Israel's risk premium rises as Citi predicts interest rate cut

The outbreak of war in Israel has led to a significant increase in the country’s risk premium, causing heightened anxiety in capital markets and amplifying financial uncertainty. The cost of credit default swaps (CDS), a measure used to gauge bankruptcy risk, has escalated. The Israeli government’s 10-year CDS has seen a dramatic rise, jumping from 85 to a staggering 130 basis points within two weeks, a sharp increase from its November 2022 figure of just 65 basis points.

In the wake of the Gaza war, this financial instability and depreciation pressures have prompted predictions of monetary policy changes. Citi anticipates a bold interest rate cut of 0.75% by the Bank of Israel in an attempt to stimulate investment and credit uptake due to concerns over the fragile state of the economy.

Despite these challenges, Victor Bahar from Bank Hapoalim has noted a strengthening bond market with a decline in bond yields. The ten-year bond yield dropped to about 4.2% from 4.5%, and two-year bonds yield fell to 3.8%. A yield spread of 50 basis points was observed between the 10-year Israeli government bond and its US counterpart.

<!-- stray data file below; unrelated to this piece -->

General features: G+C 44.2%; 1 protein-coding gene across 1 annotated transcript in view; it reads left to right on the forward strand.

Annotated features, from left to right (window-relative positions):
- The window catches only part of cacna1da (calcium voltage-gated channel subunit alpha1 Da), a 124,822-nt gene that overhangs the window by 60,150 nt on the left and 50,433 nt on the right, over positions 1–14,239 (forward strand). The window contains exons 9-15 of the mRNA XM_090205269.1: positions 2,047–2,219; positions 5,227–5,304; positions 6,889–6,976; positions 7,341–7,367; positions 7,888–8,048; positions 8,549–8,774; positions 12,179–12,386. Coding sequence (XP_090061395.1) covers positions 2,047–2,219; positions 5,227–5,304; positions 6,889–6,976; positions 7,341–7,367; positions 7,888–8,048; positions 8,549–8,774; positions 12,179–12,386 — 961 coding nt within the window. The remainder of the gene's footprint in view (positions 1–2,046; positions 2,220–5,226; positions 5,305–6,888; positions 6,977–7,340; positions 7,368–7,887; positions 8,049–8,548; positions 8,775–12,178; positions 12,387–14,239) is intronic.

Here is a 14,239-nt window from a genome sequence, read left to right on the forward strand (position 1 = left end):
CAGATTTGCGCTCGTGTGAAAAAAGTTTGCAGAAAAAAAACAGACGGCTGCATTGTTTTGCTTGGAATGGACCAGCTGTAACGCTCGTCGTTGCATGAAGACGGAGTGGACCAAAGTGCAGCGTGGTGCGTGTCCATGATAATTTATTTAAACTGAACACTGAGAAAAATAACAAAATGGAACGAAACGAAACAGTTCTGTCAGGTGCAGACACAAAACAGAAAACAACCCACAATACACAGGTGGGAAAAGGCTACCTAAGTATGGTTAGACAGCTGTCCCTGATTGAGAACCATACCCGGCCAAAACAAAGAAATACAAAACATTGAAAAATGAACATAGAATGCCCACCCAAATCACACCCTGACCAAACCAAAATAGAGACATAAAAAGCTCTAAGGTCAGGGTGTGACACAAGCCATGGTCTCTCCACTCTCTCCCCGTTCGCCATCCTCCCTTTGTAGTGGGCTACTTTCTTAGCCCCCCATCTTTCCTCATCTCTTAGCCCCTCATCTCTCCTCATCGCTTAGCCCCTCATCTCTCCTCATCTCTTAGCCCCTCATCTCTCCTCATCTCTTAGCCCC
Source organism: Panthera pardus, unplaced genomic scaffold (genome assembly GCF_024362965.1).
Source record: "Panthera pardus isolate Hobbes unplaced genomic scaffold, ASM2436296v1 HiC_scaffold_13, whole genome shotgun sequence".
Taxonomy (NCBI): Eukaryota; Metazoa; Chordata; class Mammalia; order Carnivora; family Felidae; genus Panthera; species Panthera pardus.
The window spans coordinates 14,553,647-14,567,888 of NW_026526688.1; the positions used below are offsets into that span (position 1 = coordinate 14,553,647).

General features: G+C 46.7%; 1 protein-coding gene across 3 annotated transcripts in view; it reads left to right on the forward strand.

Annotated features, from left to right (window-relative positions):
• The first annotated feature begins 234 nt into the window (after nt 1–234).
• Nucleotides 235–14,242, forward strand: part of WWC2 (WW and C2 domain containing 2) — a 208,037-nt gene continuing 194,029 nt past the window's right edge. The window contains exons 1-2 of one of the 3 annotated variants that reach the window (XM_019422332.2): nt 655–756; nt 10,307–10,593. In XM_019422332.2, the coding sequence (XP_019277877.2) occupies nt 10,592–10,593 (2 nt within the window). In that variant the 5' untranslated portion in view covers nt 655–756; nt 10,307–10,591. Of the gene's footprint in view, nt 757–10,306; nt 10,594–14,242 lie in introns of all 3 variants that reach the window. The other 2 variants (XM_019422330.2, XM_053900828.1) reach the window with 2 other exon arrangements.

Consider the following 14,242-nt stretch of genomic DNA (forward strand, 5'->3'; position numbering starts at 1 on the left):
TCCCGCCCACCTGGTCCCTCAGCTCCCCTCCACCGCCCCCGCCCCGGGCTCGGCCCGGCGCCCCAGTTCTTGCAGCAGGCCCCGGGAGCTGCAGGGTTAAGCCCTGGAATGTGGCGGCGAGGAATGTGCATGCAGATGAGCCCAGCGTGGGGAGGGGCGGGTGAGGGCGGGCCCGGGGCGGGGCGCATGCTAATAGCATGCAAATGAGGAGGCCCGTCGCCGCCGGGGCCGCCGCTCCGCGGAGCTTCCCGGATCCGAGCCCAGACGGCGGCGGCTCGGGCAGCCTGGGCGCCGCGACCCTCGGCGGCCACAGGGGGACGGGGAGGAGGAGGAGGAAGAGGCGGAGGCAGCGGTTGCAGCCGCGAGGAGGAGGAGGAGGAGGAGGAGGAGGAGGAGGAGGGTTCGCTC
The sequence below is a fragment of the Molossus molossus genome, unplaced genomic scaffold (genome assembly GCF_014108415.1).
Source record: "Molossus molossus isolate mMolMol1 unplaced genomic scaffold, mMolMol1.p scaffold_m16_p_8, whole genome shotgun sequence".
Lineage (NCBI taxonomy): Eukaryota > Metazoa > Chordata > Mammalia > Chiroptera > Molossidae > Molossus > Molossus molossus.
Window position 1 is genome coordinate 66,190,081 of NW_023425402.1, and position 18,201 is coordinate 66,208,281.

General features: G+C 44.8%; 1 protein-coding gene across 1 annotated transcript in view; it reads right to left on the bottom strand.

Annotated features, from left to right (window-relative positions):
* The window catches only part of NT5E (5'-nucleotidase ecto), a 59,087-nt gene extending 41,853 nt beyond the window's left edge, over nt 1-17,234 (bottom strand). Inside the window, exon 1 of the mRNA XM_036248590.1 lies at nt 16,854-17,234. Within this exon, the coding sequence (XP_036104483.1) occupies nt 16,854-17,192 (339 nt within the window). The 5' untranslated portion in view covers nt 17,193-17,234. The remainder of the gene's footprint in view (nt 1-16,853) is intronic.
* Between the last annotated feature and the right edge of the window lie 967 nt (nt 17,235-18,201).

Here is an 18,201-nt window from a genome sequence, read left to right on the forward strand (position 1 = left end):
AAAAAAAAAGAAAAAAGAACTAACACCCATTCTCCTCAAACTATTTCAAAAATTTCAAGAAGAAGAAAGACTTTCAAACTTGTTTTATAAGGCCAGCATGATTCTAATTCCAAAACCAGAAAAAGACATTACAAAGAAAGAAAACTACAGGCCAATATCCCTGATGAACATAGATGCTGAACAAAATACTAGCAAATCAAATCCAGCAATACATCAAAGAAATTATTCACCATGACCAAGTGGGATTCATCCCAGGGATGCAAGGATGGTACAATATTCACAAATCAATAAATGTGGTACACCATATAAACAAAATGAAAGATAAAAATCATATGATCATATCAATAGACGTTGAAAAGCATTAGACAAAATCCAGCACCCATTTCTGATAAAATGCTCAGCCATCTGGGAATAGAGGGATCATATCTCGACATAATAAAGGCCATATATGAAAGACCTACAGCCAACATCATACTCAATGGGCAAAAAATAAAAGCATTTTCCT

However, Goldman Sachs holds a different view, foreseeing the Bank of Israel maintaining a 4.75% interest rate due to its large foreign exchange reserves. Goldman Sachs suggests that rate cuts will only occur when market stability is assured, considering increased government spending for post-war rehabilitation and an annual inflation rate fall to 3.8% in September. Despite the impacts of war, low September inflation data, and a market slowdown, they believe that the bank’s monetary policy will remain steady until stability is achieved.

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